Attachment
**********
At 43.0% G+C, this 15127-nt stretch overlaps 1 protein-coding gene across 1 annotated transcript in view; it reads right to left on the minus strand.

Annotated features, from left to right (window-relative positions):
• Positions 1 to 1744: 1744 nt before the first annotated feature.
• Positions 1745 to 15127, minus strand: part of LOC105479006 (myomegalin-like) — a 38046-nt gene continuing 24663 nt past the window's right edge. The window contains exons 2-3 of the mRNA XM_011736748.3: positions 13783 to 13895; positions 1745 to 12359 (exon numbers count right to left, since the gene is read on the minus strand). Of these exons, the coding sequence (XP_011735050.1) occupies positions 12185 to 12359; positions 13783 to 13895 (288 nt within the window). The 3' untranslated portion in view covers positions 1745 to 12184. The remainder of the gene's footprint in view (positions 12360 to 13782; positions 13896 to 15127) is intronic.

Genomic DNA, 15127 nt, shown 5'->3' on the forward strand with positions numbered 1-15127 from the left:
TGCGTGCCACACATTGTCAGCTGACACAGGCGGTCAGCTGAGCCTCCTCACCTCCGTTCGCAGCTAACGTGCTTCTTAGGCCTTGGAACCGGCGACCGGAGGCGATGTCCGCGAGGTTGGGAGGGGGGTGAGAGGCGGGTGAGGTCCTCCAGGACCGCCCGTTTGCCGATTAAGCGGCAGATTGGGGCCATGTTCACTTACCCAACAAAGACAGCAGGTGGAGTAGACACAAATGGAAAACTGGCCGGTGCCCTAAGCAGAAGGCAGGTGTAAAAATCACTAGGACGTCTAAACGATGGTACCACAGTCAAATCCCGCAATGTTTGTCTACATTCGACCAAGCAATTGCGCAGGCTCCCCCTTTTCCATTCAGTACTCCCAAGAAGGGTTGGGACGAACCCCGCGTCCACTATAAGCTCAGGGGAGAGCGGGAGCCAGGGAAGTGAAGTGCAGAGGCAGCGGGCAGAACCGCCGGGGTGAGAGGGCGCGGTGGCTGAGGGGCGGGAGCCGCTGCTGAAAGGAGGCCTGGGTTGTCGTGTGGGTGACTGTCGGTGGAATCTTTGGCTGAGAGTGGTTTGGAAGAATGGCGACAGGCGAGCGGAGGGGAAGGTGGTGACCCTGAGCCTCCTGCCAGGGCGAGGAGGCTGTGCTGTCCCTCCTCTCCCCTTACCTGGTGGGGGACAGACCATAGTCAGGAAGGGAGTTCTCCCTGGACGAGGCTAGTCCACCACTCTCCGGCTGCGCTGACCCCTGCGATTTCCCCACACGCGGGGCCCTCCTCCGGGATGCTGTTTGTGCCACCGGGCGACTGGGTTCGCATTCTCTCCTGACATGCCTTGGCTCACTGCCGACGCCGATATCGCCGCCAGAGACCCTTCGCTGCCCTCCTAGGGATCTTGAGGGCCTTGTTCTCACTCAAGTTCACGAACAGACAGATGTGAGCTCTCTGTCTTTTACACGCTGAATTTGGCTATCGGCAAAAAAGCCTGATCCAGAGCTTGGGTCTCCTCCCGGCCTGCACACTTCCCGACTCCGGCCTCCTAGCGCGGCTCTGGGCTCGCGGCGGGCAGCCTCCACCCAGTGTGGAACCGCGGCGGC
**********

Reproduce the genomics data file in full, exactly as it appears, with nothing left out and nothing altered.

At 43.0% G+C, this 15127-nt stretch overlaps 1 protein-coding gene across 1 annotated transcript in view; it reads right to left on the minus strand.

Annotated features, from left to right (window-relative positions):
• Positions 1 to 1744: 1744 nt before the first annotated feature.
• Positions 1745 to 15127, minus strand: part of LOC105479006 (myomegalin-like) — a 38046-nt gene continuing 24663 nt past the window's right edge. The window contains exons 2-3 of the mRNA XM_011736748.3: positions 13783 to 13895; positions 1745 to 12359 (exon numbers count right to left, since the gene is read on the minus strand). Of these exons, the coding sequence (XP_011735050.1) occupies positions 12185 to 12359; positions 13783 to 13895 (288 nt within the window). The 3' untranslated portion in view covers positions 1745 to 12184. The remainder of the gene's footprint in view (positions 12360 to 13782; positions 13896 to 15127) is intronic.

Genomic DNA, 15127 nt, shown 5'->3' on the forward strand with positions numbered 1-15127 from the left:
TGCGTGCCACACATTGTCAGCTGACACAGGCGGTCAGCTGAGCCTCCTCACCTCCGTTCGCAGCTAACGTGCTTCTTAGGCCTTGGAACCGGCGACCGGAGGCGATGTCCGCGAGGTTGGGAGGGGGGTGAGAGGCGGGTGAGGTCCTCCAGGACCGCCCGTTTGCCGATTAAGCGGCAGATTGGGGCCATGTTCACTTACCCAACAAAGACAGCAGGTGGAGTAGACACAAATGGAAAACTGGCCGGTGCCCTAAGCAGAAGGCAGGTGTAAAAATCACTAGGACGTCTAAACGATGGTACCACAGTCAAATCCCGCAATGTTTGTCTACATTCGACCAAGCAATTGCGCAGGCTCCCCCTTTTCCATTCAGTACTCCCAAGAAGGGTTGGGACGAACCCCGCGTCCACTATAAGCTCAGGGGAGAGCGGGAGCCAGGGAAGTGAAGTGCAGAGGCAGCGGGCAGAACCGCCGGGGTGAGAGGGCGCGGTGGCTGAGGGGCGGGAGCCGCTGCTGAAAGGAGGCCTGGGTTGTCGTGTGGGTGACTGTCGGTGGAATCTTTGGCTGAGAGTGGTTTGGAAGAATGGCGACAGGCGAGCGGAGGGGAAGGTGGTGACCCTGAGCCTCCTGCCAGGGCGAGGAGGCTGTGCTGTCCCTCCTCTCCCCTTACCTGGTGGGGGACAGACCATAGTCAGGAAGGGAGTTCTCCCTGGACGAGGCTAGTCCACCACTCTCCGGCTGCGCTGACCCCTGCGATTTCCCCACACGCGGGGCCCTCCTCCGGGATGCTGTTTGTGCCACCGGGCGACTGGGTTCGCATTCTCTCCTGACATGCCTTGGCTCACTGCCGACGCCGATATCGCCGCCAGAGACCCTTCGCTGCCCTCCTAGGGATCTTGAGGGCCTTGTTCTCACTCAAGTTCACGAACAGACAGATGTGAGCTCTCTGTCTTTTACACGCTGAATTTGGCTATCGGCAAAAAAGCCTGATCCAGAGCTTGGGTCTCCTCCCGGCCTGCACACTTCCCGACTCCGGCCTCCTAGCGCGGCTCTGGGCTCGCGGCGGGCAGCCTCCACCCAGTGTGGAACCGCGGCGGC